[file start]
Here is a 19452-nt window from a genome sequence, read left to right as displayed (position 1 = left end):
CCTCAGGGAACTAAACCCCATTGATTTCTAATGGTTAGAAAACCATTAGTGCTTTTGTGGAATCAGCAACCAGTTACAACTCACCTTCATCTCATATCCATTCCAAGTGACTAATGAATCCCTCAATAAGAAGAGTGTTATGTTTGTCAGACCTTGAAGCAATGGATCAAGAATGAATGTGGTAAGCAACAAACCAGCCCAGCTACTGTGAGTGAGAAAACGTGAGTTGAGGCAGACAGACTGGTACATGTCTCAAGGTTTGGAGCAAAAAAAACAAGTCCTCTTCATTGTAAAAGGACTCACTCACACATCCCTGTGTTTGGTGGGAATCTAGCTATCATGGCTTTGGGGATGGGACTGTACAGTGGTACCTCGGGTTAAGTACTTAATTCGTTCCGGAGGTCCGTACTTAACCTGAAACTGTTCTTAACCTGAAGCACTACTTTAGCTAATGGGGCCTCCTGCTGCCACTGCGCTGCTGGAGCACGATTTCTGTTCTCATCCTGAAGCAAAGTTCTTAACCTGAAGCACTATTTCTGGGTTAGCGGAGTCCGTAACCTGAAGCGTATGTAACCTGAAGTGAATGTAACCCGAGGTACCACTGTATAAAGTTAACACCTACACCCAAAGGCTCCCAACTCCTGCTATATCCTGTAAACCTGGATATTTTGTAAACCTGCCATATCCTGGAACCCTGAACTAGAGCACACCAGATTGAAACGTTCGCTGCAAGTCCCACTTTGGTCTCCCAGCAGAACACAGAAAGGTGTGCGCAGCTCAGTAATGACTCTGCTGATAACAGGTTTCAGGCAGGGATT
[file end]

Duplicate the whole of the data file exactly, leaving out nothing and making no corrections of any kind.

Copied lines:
Here is a 19452-nt window from a genome sequence, read left to right as displayed (position 1 = left end):
CCTCAGGGAACTAAACCCCATTGATTTCTAATGGTTAGAAAACCATTAGTGCTTTTGTGGAATCAGCAACCAGTTACAACTCACCTTCATCTCATATCCATTCCAAGTGACTAATGAATCCCTCAATAAGAAGAGTGTTATGTTTGTCAGACCTTGAAGCAATGGATCAAGAATGAATGTGGTAAGCAACAAACCAGCCCAGCTACTGTGAGTGAGAAAACGTGAGTTGAGGCAGACAGACTGGTACATGTCTCAAGGTTTGGAGCAAAAAAAACAAGTCCTCTTCATTGTAAAAGGACTCACTCACACATCCCTGTGTTTGGTGGGAATCTAGCTATCATGGCTTTGGGGATGGGACTGTACAGTGGTACCTCGGGTTAAGTACTTAATTCGTTCCGGAGGTCCGTACTTAACCTGAAACTGTTCTTAACCTGAAGCACTACTTTAGCTAATGGGGCCTCCTGCTGCCACTGCGCTGCTGGAGCACGATTTCTGTTCTCATCCTGAAGCAAAGTTCTTAACCTGAAGCACTATTTCTGGGTTAGCGGAGTCCGTAACCTGAAGCGTATGTAACCTGAAGTGAATGTAACCCGAGGTACCACTGTATAAAGTTAACACCTACACCCAAAGGCTCCCAACTCCTGCTATATCCTGTAAACCTGGATATTTTGTAAACCTGCCATATCCTGGAACCCTGAACTAGAGCACACCAGATTGAAACGTTCGCTGCAAGTCCCACTTTGGTCTCCCAGCAGAACACAGAAAGGTGTGCGCAGCTCAGTAATGACTCTGCTGATAACAGGTTTCAGGCAGGGATT